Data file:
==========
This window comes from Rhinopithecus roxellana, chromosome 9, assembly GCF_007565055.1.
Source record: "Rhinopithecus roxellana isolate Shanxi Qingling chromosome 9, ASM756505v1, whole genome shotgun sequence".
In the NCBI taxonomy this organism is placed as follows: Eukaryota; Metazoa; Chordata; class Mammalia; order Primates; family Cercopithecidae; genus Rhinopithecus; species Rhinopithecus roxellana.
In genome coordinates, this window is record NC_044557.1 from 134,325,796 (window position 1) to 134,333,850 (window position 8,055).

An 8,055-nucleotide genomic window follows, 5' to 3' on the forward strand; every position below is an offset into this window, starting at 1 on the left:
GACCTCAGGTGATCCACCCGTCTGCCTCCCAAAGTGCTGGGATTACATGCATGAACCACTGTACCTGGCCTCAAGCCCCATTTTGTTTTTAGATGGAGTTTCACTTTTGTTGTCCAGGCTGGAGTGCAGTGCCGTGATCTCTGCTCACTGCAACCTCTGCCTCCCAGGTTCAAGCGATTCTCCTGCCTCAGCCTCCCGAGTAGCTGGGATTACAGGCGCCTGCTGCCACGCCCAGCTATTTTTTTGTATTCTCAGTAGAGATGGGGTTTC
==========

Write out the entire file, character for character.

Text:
This window comes from Rhinopithecus roxellana, chromosome 9, assembly GCF_007565055.1.
Source record: "Rhinopithecus roxellana isolate Shanxi Qingling chromosome 9, ASM756505v1, whole genome shotgun sequence".
In the NCBI taxonomy this organism is placed as follows: Eukaryota; Metazoa; Chordata; class Mammalia; order Primates; family Cercopithecidae; genus Rhinopithecus; species Rhinopithecus roxellana.
In genome coordinates, this window is record NC_044557.1 from 134,325,796 (window position 1) to 134,333,850 (window position 8,055).

An 8,055-nucleotide genomic window follows, 5' to 3' on the forward strand; every position below is an offset into this window, starting at 1 on the left:
GACCTCAGGTGATCCACCCGTCTGCCTCCCAAAGTGCTGGGATTACATGCATGAACCACTGTACCTGGCCTCAAGCCCCATTTTGTTTTTAGATGGAGTTTCACTTTTGTTGTCCAGGCTGGAGTGCAGTGCCGTGATCTCTGCTCACTGCAACCTCTGCCTCCCAGGTTCAAGCGATTCTCCTGCCTCAGCCTCCCGAGTAGCTGGGATTACAGGCGCCTGCTGCCACGCCCAGCTATTTTTTTGTATTCTCAGTAGAGATGGGGTTTC